Here's a familiar tale: Congress periodically runs out of money to pay for all the roads and highways and bridges it wants to fund. Historically, this money has largely come from the federal gas tax. But the gas tax hasn't been raised in years and has since been eroded by inflation.
Sounds like an easy problem to solve, no? Just raise the gas tax! Have drivers pay for roads. Except... Congress doesn't want to do that. Too controversial. So they keep devising ever-more byzantine methods of raising revenue instead.
This latest proposal might be their finest work yet. The Highway Trust Fund is scheduled run out of money at the end of July. So Sens. Barbara Boxer (D-CA) and Mitch McConnell (R-KY) have devised a new bill to raise roughly $48 billion to fund the next three years of federal highway spending. Since they refuse to raise the gas tax, they propose to do this instead:
- Raise $9 billion by selling off oil from the Strategic Petroleum Reserve (which was originally meant to be used to ease supply crunches in emergencies).
- Raise $16.3 billion by reducing the dividends that the Federal Reserve pays to certain banks.
- Raise $4 billion by indexing various custom fees to inflation.
- Raise $3.5 billion by increasing Transportation Security Administration fees.
- Raise $1.9 billion by extending certain guarantees on mortgage-backed securities.
- Raise $7.7 billion through tax compliance measures and other assorted policies. (One example: barring Social Security payments to individuals with felony warrants).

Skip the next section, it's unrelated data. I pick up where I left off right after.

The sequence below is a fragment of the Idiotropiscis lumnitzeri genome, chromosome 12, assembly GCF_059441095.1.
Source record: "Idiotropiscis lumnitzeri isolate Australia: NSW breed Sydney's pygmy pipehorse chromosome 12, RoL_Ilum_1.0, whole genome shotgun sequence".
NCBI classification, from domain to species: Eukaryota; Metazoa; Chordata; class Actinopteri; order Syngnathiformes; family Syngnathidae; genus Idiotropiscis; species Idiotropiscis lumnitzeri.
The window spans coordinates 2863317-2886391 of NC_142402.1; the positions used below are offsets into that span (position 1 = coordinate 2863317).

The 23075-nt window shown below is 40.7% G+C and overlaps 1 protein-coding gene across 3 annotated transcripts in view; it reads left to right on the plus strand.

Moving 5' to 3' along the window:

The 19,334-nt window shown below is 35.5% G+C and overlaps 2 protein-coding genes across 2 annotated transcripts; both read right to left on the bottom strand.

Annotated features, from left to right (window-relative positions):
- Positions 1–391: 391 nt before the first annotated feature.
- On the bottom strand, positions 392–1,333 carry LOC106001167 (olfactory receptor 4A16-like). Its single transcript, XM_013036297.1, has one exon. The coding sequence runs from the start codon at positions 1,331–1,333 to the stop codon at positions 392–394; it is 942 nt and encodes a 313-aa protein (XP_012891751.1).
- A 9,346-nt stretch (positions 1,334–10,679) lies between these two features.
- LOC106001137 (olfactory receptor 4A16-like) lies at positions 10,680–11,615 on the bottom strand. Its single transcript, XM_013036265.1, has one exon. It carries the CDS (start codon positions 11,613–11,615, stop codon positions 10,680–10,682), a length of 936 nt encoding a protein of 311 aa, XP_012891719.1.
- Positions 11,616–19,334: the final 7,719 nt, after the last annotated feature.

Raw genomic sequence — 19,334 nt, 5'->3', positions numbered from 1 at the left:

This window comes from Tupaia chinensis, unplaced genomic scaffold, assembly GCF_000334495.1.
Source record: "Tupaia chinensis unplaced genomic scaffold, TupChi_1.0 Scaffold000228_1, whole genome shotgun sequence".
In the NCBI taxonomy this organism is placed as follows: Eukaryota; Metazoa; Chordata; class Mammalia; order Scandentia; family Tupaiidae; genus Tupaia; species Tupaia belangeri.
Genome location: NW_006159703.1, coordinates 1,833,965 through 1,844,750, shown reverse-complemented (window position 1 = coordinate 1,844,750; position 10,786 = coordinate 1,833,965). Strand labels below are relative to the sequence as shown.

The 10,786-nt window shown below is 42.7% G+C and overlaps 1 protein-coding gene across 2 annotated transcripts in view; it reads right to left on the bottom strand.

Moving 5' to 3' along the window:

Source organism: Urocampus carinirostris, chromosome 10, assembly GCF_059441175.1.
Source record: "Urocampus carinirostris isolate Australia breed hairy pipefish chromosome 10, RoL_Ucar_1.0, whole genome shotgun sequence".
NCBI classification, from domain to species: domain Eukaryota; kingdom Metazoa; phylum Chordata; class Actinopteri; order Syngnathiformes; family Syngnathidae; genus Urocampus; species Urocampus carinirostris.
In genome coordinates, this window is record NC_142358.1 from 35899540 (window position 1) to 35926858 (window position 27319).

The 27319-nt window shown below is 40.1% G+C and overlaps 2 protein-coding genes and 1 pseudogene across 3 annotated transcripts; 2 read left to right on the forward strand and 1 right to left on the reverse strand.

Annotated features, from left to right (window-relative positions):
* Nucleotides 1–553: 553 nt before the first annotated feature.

And so on. Weirdly, McConnell has been bragging that this bill "does not increase the deficit or raise taxes." That's... a stretch. The bill would plainly raise taxes on customs (for instance) by indexing current fees to inflation. McConnell just gets around that by calling them "fees" rather than "taxes."
As Kevin Drum points out, you could solve much of the shortfall in highway funding once and for all by indexing the federal gasoline tax to inflation, so that it didn't erode in value with each passing year. But for some reason that's unacceptable, whereas indexing "fees" to inflation is perfectly fine.
So what's next? Senate Democrats are currently stalling the 1,030-page highway bill so that they have time to read it. Meanwhile, the House GOP has its own version that would only replenish the Highway Trust Fund for the next six months while it figures out a longer-term solution (Congress is very fond of passing funding stopgaps while promising long-term solutions that never arrive).
Even if the Senate bill does pass, however, note that it will only fund highways for the next three years — but allocate spending for the next six. Which means that in 2018, we'll be facing another shortfall and Congress will have to go rummaging through the couch cushions once more. Raising the gas tax would be the easiest way to avoid that. But very few people want to do that. So here we are.
-- Note that right now would probably be the least painful moment to hike the gas tax. Oil prices have plummeted since last summer and gasoline is the cheapest it's been in years.
-- Also note that the federal government accounts for just 27 percent of US transportation spending. The rest comes from states and localities. And states have figured out that raising the gas tax is a perfectly reasonable way to pay for roads. See, for instance, Maryland, Virginia, Pennsylvania, North Carolina, and Florida. Or, more recently, Georgia.